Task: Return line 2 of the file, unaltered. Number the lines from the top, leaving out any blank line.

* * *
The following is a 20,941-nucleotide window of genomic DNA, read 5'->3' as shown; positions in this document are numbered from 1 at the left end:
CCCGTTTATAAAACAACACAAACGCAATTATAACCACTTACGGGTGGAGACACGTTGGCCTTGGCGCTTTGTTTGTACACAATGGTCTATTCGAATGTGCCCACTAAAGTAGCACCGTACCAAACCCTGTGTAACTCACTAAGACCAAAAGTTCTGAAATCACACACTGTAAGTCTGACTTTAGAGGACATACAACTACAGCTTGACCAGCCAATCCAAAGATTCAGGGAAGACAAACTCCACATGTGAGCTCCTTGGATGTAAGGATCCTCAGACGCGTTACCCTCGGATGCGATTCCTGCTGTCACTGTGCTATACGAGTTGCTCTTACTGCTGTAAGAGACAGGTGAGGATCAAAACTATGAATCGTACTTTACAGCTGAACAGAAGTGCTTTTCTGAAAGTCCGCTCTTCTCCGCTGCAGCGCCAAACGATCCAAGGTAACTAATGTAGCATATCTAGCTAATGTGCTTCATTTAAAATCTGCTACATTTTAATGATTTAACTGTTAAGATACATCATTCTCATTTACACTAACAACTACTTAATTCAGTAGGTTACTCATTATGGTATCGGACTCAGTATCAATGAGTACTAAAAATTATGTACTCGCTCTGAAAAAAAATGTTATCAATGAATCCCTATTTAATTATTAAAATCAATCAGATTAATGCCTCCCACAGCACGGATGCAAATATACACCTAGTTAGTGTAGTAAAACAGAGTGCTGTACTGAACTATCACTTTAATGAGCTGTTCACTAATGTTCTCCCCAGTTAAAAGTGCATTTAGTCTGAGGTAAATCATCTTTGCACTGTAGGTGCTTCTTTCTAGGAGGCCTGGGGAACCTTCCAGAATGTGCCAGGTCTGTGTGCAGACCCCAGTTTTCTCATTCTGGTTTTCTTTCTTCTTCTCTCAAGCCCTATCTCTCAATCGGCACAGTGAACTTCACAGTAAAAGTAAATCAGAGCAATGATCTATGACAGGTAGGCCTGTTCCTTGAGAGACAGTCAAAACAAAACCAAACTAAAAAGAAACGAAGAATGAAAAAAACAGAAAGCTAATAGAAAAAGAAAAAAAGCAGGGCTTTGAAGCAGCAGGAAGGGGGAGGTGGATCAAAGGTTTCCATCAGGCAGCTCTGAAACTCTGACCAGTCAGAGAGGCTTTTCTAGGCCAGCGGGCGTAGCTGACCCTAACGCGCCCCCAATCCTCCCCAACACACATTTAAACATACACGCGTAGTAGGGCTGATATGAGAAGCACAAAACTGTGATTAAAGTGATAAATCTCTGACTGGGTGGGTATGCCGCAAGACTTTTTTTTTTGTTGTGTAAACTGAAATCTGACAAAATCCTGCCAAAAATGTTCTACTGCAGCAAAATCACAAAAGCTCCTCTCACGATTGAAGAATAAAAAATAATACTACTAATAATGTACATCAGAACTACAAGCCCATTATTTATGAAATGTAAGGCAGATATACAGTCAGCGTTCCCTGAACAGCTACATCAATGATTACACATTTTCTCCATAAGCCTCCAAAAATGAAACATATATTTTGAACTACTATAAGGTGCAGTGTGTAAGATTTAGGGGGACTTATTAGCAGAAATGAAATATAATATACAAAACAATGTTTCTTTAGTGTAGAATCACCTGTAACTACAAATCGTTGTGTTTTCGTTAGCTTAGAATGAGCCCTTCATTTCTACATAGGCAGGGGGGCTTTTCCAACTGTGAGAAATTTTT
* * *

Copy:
CCCGTTTATAAAACAACACAAACGCAATTATAACCACTTACGGGTGGAGACACGTTGGCCTTGGCGCTTTGTTTGTACACAATGGTCTATTCGAATGTGCCCACTAAAGTAGCACCGTACCAAACCCTGTGTAACTCACTAAGACCAAAAGTTCTGAAATCACACACTGTAAGTCTGACTTTAGAGGACATACAACTACAGCTTGACCAGCCAATCCAAAGATTCAGGGAAGACAAACTCCACATGTGAGCTCCTTGGATGTAAGGATCCTCAGACGCGTTACCCTCGGATGCGATTCCTGCTGTCACTGTGCTATACGAGTTGCTCTTACTGCTGTAAGAGACAGGTGAGGATCAAAACTATGAATCGTACTTTACAGCTGAACAGAAGTGCTTTTCTGAAAGTCCGCTCTTCTCCGCTGCAGCGCCAAACGATCCAAGGTAACTAATGTAGCATATCTAGCTAATGTGCTTCATTTAAAATCTGCTACATTTTAATGATTTAACTGTTAAGATACATCATTCTCATTTACACTAACAACTACTTAATTCAGTAGGTTACTCATTATGGTATCGGACTCAGTATCAATGAGTACTAAAAATTATGTACTCGCTCTGAAAAAAAATGTTATCAATGAATCCCTATTTAATTATTAAAATCAATCAGATTAATGCCTCCCACAGCACGGATGCAAATATACACCTAGTTAGTGTAGTAAAACAGAGTGCTGTACTGAACTATCACTTTAATGAGCTGTTCACTAATGTTCTCCCCAGTTAAAAGTGCATTTAGTCTGAGGTAAATCATCTTTGCACTGTAGGTGCTTCTTTCTAGGAGGCCTGGGGAACCTTCCAGAATGTGCCAGGTCTGTGTGCAGACCCCAGTTTTCTCATTCTGGTTTTCTTTCTTCTTCTCTCAAGCCCTATCTCTCAATCGGCACAGTGAACTTCACAGTAAAAGTAAATCAGAGCAATGATCTATGACAGGTAGGCCTGTTCCTTGAGAGACAGTCAAAACAAAACCAAACTAAAAAGAAACGAAGAATGAAAAAAACAGAAAGCTAATAGAAAAAGAAAAAAAGCAGGGCTTTGAAGCAGCAGGAAGGGGGAGGTGGATCAAAGGTTTCCATCAGGCAGCTCTGAAACTCTGACCAGTCAGAGAGGCTTTTCTAGGCCAGCGGGCGTAGCTGACCCTAACGCGCCCCCAATCCTCCCCAACACACATTTAAACATACACGCGTAGTAGGGCTGATATGAGAAGCACAAAACTGTGATTAAAGTGATAAATCTCTGACTGGGTGGGTATGCCGCAAGACTTTTTTTTTTGTTGTGTAAACTGAAATCTGACAAAATCCTGCCAAAAATGTTCTACTGCAGCAAAATCACAAAAGCTCCTCTCACGATTGAAGAATAAAAAATAATACTACTAATAATGTACATCAGAACTACAAGCCCATTATTTATGAAATGTAAGGCAGATATACAGTCAGCGTTCCCTGAACAGCTACATCAATGATTACACATTTTCTCCATAAGCCTCCAAAAATGAAACATATATTTTGAACTACTATAAGGTGCAGTGTGTAAGATTTAGGGGGACTTATTAGCAGAAATGAAATATAATATACAAAACAATGTTTCTTTAGTGTAGAATCACCTGTAACTACAAATCGTTGTGTTTTCGTTAGCTTAGAATGAGCCCTTCATTTCTACATAGGCAGGGGGGCTTTTCCAACTGTGAGAAATTTTT